TI is a classified as a medical facility, meaning it has a wing dedicated to the health and treatment of sick incarcerated individuals. What this actually translates into is a predominantly elderly and ailing population. A number of the men in TI were wheelchair bound or had canes and the pill line usually included the majority of the inmates. The idea of actual healthcare in prison is a complete misnomer- you learn very quickly not to bring up ailments. For instance, the solution to a toothache is to remove the offending tooth. If you can even get in to see the dentist. After you sign up to see him and get wait-listed for a few months. I think you get the gist of it. Any inmate who is on the west coast and requires actual medical surveillance will get designated to TI, mostly because it reduces the BOP’s liability in case something should occur to the inmate in another facility where they may not be equipped to handle whatever ailments the individual in question has.
There are famous inmates who served time at TI, among them Al Capone, Charles Manson, John DeLorean… and a guy named Robert Manning. I have short little blurb about him- he was in prison for sending a bomb to a computer company executive’s office in 1980 and murdering the secretary who accidentally opened it instead of the intended target, the CEO. Why did he mail the bomb? Well according to the prosecutor, a friend of his was upset about a business deal involving the sale of a house and hired the ex-JDL associate to kill the guy. Mr. Manning is approximately 60+ years old and in October 2012 was still serving his time in TI… Dan once watched him get into a fight with another inmate on the grounds. He was upset about something and wobbled over to the other inmate, who was wheelchair bound and started shaking his cane at him, yelling. The way Dan described it; it was like watching a fight in slow motion. With old dudes yelling at each other. In slow motion. Yelling. The mental picture still makes me laugh a little bit to this day.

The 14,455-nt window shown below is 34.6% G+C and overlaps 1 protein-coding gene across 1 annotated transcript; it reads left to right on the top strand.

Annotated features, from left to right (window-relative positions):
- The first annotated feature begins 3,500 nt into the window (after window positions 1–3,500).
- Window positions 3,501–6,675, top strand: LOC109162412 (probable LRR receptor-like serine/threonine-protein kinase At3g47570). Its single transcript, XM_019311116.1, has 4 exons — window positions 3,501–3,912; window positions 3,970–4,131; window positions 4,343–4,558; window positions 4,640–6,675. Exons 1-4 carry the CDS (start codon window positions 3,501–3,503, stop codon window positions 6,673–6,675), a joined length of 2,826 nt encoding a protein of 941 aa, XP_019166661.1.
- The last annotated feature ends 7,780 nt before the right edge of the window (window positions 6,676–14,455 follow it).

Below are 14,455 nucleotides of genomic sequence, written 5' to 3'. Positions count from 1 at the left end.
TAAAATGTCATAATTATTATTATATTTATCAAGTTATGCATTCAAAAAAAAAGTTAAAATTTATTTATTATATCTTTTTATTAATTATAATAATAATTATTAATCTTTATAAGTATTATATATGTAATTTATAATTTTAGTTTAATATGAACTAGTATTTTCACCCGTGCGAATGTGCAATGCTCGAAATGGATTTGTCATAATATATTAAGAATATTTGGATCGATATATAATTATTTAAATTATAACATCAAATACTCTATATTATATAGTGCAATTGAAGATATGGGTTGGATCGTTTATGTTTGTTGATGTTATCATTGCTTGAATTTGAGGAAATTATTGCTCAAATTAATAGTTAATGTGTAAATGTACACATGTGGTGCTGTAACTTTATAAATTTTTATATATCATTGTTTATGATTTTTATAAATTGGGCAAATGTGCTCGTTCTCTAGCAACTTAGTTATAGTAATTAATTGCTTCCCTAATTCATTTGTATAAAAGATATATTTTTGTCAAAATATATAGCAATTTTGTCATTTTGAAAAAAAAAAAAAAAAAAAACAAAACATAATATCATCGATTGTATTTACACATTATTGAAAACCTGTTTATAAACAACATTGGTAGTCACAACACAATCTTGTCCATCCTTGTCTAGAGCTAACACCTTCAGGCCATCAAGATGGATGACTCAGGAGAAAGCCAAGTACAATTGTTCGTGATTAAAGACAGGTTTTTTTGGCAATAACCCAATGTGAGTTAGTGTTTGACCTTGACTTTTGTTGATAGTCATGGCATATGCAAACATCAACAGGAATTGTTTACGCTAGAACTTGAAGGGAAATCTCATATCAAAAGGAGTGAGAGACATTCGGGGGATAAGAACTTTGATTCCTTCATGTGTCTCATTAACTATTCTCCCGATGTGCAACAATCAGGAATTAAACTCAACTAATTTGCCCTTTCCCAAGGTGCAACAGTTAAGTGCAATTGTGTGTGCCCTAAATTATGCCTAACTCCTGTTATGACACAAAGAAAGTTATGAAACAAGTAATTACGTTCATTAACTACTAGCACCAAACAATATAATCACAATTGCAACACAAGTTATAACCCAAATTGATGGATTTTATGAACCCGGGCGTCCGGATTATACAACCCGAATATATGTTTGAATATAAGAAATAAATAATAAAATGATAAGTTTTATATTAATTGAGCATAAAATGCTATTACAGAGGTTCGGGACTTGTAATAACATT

So you have old guys with various handicaps and issues (seemingly major issues sometimes), and the young guys who have to put up with them. And the different races. And the different gangs within each race. Did you know that Hispanics, for instance, have multiple gangs depending on what part of the world they are from? I got a first class gang education through the duration of prison and learned exactly why it is that wearing a specific colored bandanna can get you jumped in various neighborhoods or what different symbols and hand gestures mean. I also got my first real taste of being treated like a third class citizen at TI. Both by staff, by other inmates, AND by their visitor’s. That part blew my mind.
I had never in my life experienced any kind of racism or blatant outright anti-Semitism and suddenly it was this unavoidable obstacle I was unprepared to cope with in addition to the staggering weight of being alone in a city where my husband was serving time 45 minutes away and no one on the earth knew about it or was there to help me deal with it. The one part of the hatred I never really accepted was when guards would yell at me or make me wait to go into visiting even if I was there before other people, just because I was a young, Jewish, white female. I wasn't an inmate, they didn't have to be that way with me, yet they showed no kindness, no sympathy, and made my days difficult and hard. And I just had to take it. It was not like there was a suggestion box I could drop a note in to verbalize the injustice of it to some higher ups.
Visiting at TI was an entirely new experience with an entirely new set of rules and restrictions. To start with, when you drove up you were not allowed to enter the parking lot until the posted time. To paint an accurate picture of what this meant- you drove along this road with nothing but warehouses and boat slips and then suddenly passed through this gate with a guard tower and barbed wire fences. There is literally nothing else around unless you go back down that road, past all of the warehouses and boat slips and back to civilization. You are not allowed to wait on the road either (although depending which guard is posted you can get away with it). So I drove up the first time, pulled into the parking lot, started gathering my things- and suddenly jumped out of my skin as a mean looking officer rapped loudly on the window and told me I could not park there. But the sign said visitor parking and I am a visitor...? He explained to my dense self that no visitors are allowed on the property until visiting hours commence. Interesting that they never tell you where you ARE allowed to go, only where you are not.